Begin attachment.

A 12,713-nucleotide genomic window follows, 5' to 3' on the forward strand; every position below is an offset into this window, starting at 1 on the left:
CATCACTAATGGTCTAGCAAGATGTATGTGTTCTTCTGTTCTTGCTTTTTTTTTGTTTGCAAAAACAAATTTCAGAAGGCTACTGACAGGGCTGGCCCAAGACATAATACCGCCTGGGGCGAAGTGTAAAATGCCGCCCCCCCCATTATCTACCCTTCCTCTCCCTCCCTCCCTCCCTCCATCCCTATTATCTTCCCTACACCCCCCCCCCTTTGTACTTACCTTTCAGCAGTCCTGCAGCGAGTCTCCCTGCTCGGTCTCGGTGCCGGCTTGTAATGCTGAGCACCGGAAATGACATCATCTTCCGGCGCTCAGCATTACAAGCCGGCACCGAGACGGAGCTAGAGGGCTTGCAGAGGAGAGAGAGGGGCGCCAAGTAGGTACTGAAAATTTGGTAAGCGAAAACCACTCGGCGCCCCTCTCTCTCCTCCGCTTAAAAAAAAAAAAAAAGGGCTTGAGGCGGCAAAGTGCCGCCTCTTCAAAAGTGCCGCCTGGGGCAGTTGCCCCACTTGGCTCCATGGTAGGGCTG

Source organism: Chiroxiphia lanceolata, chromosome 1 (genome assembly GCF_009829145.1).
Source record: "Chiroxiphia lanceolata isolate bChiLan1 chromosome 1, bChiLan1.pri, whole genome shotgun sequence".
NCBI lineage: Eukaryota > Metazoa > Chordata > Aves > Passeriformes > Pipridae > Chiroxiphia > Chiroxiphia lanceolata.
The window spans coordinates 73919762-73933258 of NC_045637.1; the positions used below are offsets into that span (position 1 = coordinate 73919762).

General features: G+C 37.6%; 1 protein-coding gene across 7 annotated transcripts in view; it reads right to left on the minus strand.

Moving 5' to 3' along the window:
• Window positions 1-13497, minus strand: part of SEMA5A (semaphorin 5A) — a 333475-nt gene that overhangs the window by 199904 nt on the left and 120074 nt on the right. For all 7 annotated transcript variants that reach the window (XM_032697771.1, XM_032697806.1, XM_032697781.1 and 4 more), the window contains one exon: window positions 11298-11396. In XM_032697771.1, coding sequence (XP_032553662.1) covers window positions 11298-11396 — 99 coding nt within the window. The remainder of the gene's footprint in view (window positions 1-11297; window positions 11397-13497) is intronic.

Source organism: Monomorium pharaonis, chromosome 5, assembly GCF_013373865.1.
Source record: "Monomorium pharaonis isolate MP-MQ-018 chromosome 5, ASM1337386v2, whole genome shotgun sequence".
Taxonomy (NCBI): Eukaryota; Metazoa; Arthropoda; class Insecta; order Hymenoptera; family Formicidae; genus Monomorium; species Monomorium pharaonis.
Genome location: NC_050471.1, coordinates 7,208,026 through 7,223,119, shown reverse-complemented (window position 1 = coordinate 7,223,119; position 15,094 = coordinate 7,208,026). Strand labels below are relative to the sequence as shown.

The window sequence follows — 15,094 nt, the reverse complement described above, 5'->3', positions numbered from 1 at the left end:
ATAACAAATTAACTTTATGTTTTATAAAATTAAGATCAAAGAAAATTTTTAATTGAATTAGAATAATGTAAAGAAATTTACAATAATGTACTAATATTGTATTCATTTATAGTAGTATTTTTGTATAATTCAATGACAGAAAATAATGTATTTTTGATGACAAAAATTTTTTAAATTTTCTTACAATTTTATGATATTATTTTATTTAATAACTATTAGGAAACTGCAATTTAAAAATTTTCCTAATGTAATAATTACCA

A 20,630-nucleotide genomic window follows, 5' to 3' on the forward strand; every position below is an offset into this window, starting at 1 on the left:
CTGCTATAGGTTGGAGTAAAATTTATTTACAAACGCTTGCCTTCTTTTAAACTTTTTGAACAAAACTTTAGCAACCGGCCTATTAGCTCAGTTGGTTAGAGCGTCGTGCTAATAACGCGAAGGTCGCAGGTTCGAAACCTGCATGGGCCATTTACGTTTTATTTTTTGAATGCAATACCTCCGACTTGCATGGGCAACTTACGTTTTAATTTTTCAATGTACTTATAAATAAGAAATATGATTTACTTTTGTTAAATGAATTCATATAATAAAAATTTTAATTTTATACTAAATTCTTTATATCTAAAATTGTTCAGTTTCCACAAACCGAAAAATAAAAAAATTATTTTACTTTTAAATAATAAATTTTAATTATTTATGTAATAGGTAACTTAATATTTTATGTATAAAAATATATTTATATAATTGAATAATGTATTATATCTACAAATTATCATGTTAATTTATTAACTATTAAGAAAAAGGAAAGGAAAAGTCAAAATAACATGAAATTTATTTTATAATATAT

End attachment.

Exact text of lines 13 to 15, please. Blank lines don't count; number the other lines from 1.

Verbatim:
Genome location: NC_050471.1, coordinates 7,208,026 through 7,223,119, shown reverse-complemented (window position 1 = coordinate 7,223,119; position 15,094 = coordinate 7,208,026). Strand labels below are relative to the sequence as shown.

The window sequence follows — 15,094 nt, the reverse complement described above, 5'->3', positions numbered from 1 at the left end:
ATAACAAATTAACTTTATGTTTTATAAAATTAAGATCAAAGAAAATTTTTAATTGAATTAGAATAATGTAAAGAAATTTACAATAATGTACTAATATTGTATTCATTTATAGTAGTATTTTTGTATAATTCAATGACAGAAAATAATGTATTTTTGATGACAAAAATTTTTTAAATTTTCTTACAATTTTATGATATTATTTTATTTAATAACTATTAGGAAACTGCAATTTAAAAATTTTCCTAATGTAATAATTACCA